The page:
Speaking of academics, things are getting TOUGH but that’s okay. We’re staring our poster and gearing up for directed research already. We had probably one of the toughest academic days the other day. We were volunteering with Kenyan Wildlife Services to help out with a complete census of Amboseli National Park and it was SO INTENSE. We got to drive around off road and had a super not-official looking sign that said “Do not follow off road” on the back of our land cruiser. We got super dusty and took like 8 pages of census data that was mostly noting herds of hundreds of zebra. Then we chilled out with KWS employees and other guides at the employee cantina and watched soccer. Apparently all Maasai are Chelsea fans. One junior warrior (Maasai word: Moran) put a Chelsea jersey on over his traditional garb. He was very enthusiastic about the match.
And since we like to keep busy, after that long day we had another! Our Maasai homestay which was legitimately super awesome. My Maasai mama’s name was Jen. She was very nice to me even though I was completely helpless at every task she gave me. She was also like 6 months pregnant and a total boss at cutting firewood with a machete. She also spoke just about as much Kiswahili as I did, so there was a lot of signing and pointing and saying things in Kimaasai and trying to figure out what actually was going on. We had an incredibly long conversation about my water bottle (I think). She was apparently very concerned about my hydration status. The day was filled with lots of fun things and a ton of chai drinking. At one point I had to wrangle baby goats and I think the kids are pointing out more goats to separate from the herd just to see me try and wrangle them. I actually did pretty well with that. Cooking ugali and cabbage? Not so much.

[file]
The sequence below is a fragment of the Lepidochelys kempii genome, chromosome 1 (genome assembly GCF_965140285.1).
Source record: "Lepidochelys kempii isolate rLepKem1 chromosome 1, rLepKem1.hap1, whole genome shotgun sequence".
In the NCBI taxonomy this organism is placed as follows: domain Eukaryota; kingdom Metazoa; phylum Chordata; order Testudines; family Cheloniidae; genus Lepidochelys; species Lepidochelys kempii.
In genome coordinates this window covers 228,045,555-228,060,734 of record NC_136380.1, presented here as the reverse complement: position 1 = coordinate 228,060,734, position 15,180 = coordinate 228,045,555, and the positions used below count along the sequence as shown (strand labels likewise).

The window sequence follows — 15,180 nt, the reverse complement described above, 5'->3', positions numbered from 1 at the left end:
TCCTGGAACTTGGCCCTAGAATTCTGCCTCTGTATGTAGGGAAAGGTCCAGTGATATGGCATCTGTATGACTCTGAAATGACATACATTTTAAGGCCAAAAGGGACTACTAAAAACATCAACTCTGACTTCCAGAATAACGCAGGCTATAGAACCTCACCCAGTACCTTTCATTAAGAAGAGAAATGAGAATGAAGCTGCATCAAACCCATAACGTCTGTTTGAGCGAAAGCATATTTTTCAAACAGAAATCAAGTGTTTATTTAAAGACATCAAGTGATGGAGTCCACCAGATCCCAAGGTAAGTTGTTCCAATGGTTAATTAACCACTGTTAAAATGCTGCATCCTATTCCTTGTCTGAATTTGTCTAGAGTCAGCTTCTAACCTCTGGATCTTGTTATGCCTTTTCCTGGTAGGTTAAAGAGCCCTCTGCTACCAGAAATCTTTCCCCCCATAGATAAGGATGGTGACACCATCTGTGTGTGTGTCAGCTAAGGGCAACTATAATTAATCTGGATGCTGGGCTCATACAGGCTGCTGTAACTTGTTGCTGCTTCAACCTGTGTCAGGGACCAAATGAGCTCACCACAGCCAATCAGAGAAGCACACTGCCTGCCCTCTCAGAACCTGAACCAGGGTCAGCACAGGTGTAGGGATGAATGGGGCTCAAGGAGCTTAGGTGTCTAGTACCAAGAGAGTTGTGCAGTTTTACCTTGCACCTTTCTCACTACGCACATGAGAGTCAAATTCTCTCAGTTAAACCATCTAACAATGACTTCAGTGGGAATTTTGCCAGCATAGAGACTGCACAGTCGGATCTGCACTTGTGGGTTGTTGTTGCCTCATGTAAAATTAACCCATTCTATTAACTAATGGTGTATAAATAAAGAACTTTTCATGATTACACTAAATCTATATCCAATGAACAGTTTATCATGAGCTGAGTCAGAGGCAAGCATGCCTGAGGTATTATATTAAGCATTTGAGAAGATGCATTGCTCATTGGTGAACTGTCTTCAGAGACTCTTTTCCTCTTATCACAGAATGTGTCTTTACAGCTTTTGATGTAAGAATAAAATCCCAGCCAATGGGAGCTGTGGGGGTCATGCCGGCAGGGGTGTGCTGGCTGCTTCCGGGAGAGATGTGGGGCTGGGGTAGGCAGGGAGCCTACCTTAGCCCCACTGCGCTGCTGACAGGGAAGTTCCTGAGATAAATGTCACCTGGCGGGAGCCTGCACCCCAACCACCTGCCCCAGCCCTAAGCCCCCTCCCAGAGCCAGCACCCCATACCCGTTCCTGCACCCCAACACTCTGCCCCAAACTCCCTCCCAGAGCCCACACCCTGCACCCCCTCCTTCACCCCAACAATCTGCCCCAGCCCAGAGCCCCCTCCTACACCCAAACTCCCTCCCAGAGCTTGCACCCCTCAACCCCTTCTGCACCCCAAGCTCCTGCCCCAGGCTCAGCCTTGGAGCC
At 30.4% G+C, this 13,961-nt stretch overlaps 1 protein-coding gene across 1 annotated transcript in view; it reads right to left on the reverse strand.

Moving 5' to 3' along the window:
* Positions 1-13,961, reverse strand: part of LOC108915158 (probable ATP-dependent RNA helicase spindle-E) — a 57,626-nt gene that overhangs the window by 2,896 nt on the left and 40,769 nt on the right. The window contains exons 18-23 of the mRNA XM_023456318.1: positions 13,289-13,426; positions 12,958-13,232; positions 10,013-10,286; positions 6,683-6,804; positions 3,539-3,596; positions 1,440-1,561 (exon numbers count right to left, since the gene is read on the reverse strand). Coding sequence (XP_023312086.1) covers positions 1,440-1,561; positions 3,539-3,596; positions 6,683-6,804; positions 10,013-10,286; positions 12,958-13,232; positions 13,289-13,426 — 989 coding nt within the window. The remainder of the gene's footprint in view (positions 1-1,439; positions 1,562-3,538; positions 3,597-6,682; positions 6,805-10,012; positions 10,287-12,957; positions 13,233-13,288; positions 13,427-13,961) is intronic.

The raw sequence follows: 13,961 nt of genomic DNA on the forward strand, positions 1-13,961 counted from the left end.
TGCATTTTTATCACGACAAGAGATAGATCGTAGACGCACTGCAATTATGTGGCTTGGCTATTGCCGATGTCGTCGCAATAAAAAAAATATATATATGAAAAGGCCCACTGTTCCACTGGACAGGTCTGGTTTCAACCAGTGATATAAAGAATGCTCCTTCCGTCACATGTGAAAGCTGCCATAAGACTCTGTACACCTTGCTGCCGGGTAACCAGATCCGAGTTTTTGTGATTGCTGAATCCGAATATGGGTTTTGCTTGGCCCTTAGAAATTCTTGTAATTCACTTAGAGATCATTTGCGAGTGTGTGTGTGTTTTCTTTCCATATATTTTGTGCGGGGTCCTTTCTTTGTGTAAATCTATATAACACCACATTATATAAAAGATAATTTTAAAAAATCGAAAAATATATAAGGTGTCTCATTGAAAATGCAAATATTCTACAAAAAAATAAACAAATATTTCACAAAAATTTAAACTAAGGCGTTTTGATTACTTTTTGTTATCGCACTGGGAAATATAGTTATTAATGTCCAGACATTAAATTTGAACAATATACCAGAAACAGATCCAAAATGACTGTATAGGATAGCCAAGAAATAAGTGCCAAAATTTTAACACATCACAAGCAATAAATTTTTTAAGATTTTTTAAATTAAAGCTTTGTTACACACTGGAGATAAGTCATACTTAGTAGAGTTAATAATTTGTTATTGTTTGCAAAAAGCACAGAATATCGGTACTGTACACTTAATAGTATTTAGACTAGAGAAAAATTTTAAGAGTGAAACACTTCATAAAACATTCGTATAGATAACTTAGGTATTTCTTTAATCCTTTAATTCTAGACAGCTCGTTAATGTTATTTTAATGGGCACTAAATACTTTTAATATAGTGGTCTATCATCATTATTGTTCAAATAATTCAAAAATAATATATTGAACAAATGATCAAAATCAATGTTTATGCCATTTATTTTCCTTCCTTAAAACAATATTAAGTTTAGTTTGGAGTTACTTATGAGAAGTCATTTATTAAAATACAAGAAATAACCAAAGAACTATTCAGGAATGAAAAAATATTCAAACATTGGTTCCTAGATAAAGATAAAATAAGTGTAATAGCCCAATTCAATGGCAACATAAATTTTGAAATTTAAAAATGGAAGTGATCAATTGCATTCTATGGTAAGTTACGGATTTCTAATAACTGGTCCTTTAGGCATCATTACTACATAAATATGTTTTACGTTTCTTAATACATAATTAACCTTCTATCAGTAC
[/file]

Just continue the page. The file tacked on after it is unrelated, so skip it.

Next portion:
We also exercised our neck muscles by carrying water on our head. I’m not totally sure how to describe how we carried stuff with our head, so I’ll upload a picture later this week. It’s pretty neat though. My neck was sore afterwards.
Funny parts of the day: the door to our boma was latched from the inside. Jen was not worried about this at all. She just slid her machete between the door and the wall and popped the latch open. Also, she was always asking if I wanted pictures but wasn’t too interested in taking any herself at the beginning of the day. Then she started looking through my photos, though, and she got really into them! She really liked looking at my photos from Kimana Wildlife Sanctuary, which was cool. She found my huge collection of Guinea Fowl amusing. She also got really into taking cute photos of some baby sheep near the end of the day.
Her boma isn’t too far, so I'd love to visit her another time. I’d also like to get some of the photos of her and her daughter printed out in Nairobi next time someone drives up there so I can bring her a few. We’re also looking into inviting all the families that hosted students to camp, which logistically probably is really tough, but I would LOVE to have them. Everyone had a totally awesome family and learned a lot! I had a great day. I felt so lucky to be invited into her home for the day. I definitely hope that isn’t the last time we meet!
Cook crew tomorrow so boo... but late breakfast so yay! It's 11:40 PM. This is definitely the latest I've stayed up in a long time. I feel kind of old.